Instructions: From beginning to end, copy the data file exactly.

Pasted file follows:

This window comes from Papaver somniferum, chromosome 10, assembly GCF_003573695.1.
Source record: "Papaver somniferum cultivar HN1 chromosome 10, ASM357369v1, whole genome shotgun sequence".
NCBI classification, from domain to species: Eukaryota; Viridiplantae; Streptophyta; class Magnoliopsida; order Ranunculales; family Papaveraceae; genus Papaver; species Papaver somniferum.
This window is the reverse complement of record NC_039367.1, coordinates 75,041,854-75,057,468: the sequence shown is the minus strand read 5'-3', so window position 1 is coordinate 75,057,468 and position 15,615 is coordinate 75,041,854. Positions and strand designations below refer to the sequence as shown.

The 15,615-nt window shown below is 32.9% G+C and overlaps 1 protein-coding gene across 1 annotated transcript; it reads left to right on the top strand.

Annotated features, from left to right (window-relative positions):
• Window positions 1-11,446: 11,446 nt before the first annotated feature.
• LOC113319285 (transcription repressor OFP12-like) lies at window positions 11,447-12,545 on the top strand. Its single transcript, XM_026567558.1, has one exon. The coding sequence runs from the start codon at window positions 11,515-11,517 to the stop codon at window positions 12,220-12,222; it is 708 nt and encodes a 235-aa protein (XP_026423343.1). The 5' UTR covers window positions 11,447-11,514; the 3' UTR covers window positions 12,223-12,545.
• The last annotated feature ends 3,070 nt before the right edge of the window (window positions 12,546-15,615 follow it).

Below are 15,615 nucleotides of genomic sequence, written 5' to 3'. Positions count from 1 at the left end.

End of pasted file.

This window comes from Papaver somniferum, chromosome 10, assembly GCF_003573695.1.
Source record: "Papaver somniferum cultivar HN1 chromosome 10, ASM357369v1, whole genome shotgun sequence".
NCBI classification, from domain to species: Eukaryota; Viridiplantae; Streptophyta; class Magnoliopsida; order Ranunculales; family Papaveraceae; genus Papaver; species Papaver somniferum.
This window is the reverse complement of record NC_039367.1, coordinates 75,041,854-75,057,468: the sequence shown is the minus strand read 5'-3', so window position 1 is coordinate 75,057,468 and position 15,615 is coordinate 75,041,854. Positions and strand designations below refer to the sequence as shown.

The 15,615-nt window shown below is 32.9% G+C and overlaps 1 protein-coding gene across 1 annotated transcript; it reads left to right on the top strand.

Annotated features, from left to right (window-relative positions):
• Window positions 1-11,446: 11,446 nt before the first annotated feature.
• LOC113319285 (transcription repressor OFP12-like) lies at window positions 11,447-12,545 on the top strand. Its single transcript, XM_026567558.1, has one exon. The coding sequence runs from the start codon at window positions 11,515-11,517 to the stop codon at window positions 12,220-12,222; it is 708 nt and encodes a 235-aa protein (XP_026423343.1). The 5' UTR covers window positions 11,447-11,514; the 3' UTR covers window positions 12,223-12,545.
• The last annotated feature ends 3,070 nt before the right edge of the window (window positions 12,546-15,615 follow it).

Below are 15,615 nucleotides of genomic sequence, written 5' to 3'. Positions count from 1 at the left end.